In the past, mobile working was an expensive luxury. Now, however, most workers can make a business case for using the technology, and huge numbers are reaping the benefits of working remotely without wires - with businesses seeing significant return on investment from improved employee productivity.
There are now more than 6,500 wireless hotspots in the UK where business users and consumers can check their e-mails, work in between meetings and browse the internet at their leisure.
Productivity among business users is also on the up, as more employees incorporate mobile working into their daily routine, largely due to the infrastructure and hotspots being in place.
Research conducted for Intel by the Economic Business Unit earlier this year across European workers found that the average worker spends 33% of their time out of the office.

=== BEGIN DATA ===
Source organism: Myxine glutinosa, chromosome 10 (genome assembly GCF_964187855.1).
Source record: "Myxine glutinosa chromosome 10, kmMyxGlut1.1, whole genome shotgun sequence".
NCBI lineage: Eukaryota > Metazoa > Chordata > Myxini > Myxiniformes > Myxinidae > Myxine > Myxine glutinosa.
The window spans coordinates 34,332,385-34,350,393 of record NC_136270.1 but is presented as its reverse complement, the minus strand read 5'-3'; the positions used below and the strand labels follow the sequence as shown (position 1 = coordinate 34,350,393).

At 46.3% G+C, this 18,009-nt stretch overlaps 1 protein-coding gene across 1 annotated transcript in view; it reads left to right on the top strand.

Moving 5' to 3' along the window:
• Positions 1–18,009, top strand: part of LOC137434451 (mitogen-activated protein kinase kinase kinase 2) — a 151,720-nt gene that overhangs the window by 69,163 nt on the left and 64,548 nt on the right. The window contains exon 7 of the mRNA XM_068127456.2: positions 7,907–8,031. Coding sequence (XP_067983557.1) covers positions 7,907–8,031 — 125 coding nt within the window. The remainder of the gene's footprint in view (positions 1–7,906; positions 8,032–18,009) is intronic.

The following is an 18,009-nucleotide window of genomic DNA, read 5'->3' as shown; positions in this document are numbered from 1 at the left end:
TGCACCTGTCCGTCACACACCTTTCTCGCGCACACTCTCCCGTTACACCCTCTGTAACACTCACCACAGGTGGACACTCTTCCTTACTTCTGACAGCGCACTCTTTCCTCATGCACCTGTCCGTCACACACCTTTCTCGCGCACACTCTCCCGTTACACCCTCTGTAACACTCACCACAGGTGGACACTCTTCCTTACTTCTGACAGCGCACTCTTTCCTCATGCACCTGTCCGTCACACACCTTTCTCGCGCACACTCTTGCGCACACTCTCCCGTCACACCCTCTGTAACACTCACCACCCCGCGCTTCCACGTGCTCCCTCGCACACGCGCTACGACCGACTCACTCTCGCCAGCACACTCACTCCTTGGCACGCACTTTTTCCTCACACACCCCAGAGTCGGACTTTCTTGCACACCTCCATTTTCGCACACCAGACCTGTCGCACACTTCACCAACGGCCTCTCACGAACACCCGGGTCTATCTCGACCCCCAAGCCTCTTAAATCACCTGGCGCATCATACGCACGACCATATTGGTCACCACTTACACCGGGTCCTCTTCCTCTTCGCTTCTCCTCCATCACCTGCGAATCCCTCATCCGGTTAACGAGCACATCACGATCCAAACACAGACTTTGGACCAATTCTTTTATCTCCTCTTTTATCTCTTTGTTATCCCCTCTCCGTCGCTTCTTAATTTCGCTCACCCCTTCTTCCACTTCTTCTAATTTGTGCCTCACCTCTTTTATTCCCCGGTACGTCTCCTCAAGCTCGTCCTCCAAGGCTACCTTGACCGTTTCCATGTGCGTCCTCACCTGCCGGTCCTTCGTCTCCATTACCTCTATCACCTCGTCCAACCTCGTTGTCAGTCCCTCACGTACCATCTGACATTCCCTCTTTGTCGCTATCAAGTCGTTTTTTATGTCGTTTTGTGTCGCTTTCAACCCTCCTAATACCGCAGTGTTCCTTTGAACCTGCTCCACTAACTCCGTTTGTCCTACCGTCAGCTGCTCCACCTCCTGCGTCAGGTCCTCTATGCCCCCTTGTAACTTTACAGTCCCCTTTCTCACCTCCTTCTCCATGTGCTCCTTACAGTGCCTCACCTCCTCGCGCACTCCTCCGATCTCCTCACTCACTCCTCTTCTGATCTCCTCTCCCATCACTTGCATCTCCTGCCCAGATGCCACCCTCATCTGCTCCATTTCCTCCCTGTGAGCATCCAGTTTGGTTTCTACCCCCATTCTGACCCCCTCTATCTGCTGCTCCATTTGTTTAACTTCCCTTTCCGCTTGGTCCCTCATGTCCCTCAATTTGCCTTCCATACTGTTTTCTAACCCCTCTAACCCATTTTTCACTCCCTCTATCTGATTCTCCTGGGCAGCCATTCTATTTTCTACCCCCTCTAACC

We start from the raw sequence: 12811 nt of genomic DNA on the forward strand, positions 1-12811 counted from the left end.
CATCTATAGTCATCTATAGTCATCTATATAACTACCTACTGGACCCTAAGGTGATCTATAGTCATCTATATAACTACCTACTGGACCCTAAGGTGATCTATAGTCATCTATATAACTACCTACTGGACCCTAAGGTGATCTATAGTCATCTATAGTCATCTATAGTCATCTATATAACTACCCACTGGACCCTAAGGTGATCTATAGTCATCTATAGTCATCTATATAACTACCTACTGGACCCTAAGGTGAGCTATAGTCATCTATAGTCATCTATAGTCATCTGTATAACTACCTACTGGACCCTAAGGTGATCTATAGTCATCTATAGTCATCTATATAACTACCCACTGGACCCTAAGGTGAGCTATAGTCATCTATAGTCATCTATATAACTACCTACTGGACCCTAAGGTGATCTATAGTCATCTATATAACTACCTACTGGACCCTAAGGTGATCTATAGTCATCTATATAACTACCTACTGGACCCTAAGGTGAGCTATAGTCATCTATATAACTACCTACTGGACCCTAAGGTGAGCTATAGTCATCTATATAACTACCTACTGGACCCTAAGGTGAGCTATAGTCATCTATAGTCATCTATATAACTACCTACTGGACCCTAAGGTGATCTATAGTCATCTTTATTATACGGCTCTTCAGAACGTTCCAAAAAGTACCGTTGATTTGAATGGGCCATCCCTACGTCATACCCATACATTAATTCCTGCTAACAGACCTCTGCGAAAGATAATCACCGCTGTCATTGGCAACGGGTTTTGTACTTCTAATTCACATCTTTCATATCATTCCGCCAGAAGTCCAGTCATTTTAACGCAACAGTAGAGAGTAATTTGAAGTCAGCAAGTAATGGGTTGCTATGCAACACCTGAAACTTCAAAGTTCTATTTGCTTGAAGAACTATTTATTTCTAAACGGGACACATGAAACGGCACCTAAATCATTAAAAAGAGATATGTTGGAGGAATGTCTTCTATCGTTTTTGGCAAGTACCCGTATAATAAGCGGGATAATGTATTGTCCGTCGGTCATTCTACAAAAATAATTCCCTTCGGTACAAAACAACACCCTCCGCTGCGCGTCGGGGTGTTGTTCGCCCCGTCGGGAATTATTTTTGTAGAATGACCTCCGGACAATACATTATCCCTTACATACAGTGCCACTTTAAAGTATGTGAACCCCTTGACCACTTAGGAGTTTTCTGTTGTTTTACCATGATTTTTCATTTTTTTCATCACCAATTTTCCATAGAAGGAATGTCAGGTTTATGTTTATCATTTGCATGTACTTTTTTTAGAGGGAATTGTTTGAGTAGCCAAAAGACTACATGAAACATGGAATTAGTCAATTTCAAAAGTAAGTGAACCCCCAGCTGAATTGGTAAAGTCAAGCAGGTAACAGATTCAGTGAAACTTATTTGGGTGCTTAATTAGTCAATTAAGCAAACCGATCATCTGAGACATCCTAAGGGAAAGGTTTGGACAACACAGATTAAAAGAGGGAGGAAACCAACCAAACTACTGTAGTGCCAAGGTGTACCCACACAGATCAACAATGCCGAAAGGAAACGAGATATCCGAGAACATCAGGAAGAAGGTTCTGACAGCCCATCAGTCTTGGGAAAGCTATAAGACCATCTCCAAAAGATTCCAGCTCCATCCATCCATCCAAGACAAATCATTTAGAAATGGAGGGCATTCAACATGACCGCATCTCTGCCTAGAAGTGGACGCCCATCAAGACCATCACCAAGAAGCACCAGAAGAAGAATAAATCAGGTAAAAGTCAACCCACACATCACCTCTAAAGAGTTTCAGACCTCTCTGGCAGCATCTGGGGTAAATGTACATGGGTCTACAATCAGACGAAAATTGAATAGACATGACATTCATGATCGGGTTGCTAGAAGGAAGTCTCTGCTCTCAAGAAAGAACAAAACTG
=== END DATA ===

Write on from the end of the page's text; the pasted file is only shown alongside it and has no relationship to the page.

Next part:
The same study also found that almost 70% of those questioned believed they were more or as productive working outside the office as in it.
Essentially, the uptake of mobility means that work is a thing you do, not a place you go. The home, train and coffee shop all become an office when you want, if you want. This has considerable lifestyle rewards, and enables organisations to reap productivity benefits as they have a more switched-on workforce.
Andy Greenhalgh is director of mobile solutions marketing at Intel EMEA
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